Risk, return, and the capital asset pricing model

Author: Robert Sloma, Sigma Advantage

Covestor model: Aggressive Stock

Over the last month or so, I have had several clients ask me why the portfolios I am managing for them are not beating the S&P 500 on a direct comparison basis, especially within a 1-year timeframe. Since the Fall, and definitely since the beginning of 2012, the investing environment has been very challenging. The market is not recognizing, or rewarding, any value.

Needless to say, it has been a frustrating experience for growth-oriented managers that have a value component to their investment process/strategy. This frustration is clearly expressed in a recent Morningstar interview with Eric Schoenstein, co-manager of the Jensen Quality Growth, who has seen a growing number of companies having the fundamentals worthy of his portfolio but says the market has given them little recognition.

Comparing return performance only looks at half of the picture regarding investments.  Even though the financial services industry and the general media focus on return performance exclusively, doing so is very dangerous for the investor. The investor needs more to make an informed decision on whether an investment is performing better than a given benchmark, e.g. the S&P 500.

To obtain a full picture of an investment’s performance, the investment’s risk needs to be considered as well as its return performance. Over the next month, or so, I will present how an investor should measure a manager’s performance including the risk being taken as well as the return.

I will start with sharing part of a lecture I did this summer as part of a corporate finance course for Davenport University’s MBA program that shows the basic relationships between risk and return:

Take the example in Figure 1 above, where the expected returns for three companies are shown in relation to U.S. Treasury Bills and the general Market.  The risk, as measured in this case by beta (β), for each item is also shown. So, the question is “Which is the best investment?.” This is a loaded question and is dependent on many factors. For the time being, we will assume the investor’s risk tolerance is not a factor in the decision.  So the key is to come up with a rational, computation based process to determine the answer to this question.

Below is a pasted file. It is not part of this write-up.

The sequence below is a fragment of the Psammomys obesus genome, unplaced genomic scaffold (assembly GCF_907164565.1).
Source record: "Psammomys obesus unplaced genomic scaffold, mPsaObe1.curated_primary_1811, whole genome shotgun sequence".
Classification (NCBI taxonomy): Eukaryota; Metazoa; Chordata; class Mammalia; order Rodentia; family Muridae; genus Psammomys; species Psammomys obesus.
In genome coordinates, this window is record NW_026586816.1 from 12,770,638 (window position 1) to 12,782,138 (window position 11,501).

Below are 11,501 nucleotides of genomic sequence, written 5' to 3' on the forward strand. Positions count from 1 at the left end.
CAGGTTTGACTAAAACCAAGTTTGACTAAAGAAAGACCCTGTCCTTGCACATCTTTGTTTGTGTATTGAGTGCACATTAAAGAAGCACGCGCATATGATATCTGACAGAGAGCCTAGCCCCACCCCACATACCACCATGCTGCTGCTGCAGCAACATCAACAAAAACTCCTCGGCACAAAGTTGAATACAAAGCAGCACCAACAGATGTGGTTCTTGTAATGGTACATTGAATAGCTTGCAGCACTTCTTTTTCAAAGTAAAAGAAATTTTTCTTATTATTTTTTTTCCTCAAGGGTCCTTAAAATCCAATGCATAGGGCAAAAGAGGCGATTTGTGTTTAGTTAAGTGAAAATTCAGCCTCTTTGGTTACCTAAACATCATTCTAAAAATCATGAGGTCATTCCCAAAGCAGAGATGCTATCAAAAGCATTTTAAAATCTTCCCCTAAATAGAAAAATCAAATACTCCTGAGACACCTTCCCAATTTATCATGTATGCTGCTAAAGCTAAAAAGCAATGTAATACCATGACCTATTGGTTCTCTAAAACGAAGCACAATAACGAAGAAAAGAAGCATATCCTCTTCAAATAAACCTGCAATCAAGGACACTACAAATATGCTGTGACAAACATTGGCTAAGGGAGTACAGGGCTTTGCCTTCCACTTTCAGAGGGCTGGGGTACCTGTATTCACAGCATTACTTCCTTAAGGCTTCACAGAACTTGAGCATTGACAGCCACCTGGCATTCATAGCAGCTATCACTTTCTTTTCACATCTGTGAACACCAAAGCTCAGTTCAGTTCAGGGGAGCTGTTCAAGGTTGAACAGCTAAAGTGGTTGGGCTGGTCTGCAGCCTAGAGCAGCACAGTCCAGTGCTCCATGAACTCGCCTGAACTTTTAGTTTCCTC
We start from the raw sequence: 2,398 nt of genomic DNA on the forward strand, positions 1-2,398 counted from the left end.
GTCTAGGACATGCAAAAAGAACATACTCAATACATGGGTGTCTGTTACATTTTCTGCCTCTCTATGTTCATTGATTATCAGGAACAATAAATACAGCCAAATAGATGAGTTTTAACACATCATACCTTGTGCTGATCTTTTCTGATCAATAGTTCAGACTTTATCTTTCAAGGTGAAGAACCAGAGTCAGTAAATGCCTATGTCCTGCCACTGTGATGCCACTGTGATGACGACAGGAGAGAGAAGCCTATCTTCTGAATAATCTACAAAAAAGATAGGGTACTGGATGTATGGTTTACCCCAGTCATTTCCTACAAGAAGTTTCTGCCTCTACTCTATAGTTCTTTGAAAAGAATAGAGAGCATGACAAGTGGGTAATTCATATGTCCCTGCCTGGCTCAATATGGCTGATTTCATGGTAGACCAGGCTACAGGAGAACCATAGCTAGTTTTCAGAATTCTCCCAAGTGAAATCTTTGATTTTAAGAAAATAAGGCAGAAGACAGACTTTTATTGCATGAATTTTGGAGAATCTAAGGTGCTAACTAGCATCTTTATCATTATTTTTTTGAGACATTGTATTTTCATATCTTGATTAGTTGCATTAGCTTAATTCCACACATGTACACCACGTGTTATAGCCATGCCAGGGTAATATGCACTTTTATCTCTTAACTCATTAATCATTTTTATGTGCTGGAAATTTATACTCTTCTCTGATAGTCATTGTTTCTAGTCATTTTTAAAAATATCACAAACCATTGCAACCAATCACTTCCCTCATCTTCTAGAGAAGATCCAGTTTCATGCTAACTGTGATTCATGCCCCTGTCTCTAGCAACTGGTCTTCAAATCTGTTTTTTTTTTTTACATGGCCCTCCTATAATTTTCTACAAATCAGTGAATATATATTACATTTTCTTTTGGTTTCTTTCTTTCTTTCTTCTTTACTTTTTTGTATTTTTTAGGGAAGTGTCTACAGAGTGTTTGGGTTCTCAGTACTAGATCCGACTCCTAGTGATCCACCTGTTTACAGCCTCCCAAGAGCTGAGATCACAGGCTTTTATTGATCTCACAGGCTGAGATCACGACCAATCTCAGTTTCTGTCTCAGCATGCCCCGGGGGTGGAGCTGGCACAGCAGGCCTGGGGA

Fortunately, we have Jack Treynor (1961, 1962), William Sharpe (1964), John Lintner (1965) and Jan Mossin(1966) to thank.  All four independently introduce the capital asset pricing model (CAPM) that built on the work of Harry Markowitz related to the efficient frontier, portfolio diversification, and modern portfolio theory. The CAPM provides for a way to price a security or portfolio based on four factors, the risk-free rate (Rrf); the expected return of the market (benchmark, Rm); the expected return of the security/portfolio (Rs); and the security’s/portfolio’s beta (βs).  In this case, we will utilize the security market line (SML) from CAPM.  The SML is defined as follows:

Rs = Rrf + ( Rm – Rrf )βs;

where ( Rm – Rrf ) is also called the market risk premium.

So, if we assume Rrf = T-bills rate = 8% and Rm = 15% (both from Figure 1 above), then the market risk premium = 15% – 8% = 7%.  We can use this and the security data from Figure 1 to calculate the required rates of return for each security.  The required rate of return is the return that investors in the market require, based on the risk of each security captured in the security’s beta.  The required rates of return are shown below in Figure 2.

Now we will compare the required rates of return against the expected returns for each security, shown in Figure 3:

Figure 3 shows that both the T-Bills and the Market are fairly valued, which we would expect since they made up the basic equation.  (If you had not noticed, the SML equation defines a line, with the risk-free rate as the y-intercept and market risk premium as the slope.)  Alta and American Foam are undervalued, since their expected returns are greater than the market required returns.  Repo is overvalued since its expected return is less than the market required return.

These relationships can be shown graphically, with each security plotted on a graph showing their expected return versus their beta, with the security market line going through the risk-free rate and the market (Figure 4).

Here we can see undervalued securities lie above the SML (Alta and American Foam), fairly valued lie on the SML, and overvalued securities lie below (Repo).

There are many detractors regarding the validity of the CAPM.  Although many of the issues they present with CAPM are valid, my experience has been that it can be a useful tool.  The concepts presented with the CAPM and efficient frontier as part of Modern Portfolio Theory can be utilized to make the asset allocation decision that will provide a significant chance of successfully outperforming the market (as measured by major benchmarks) over the long term.  My next post will build on these concepts.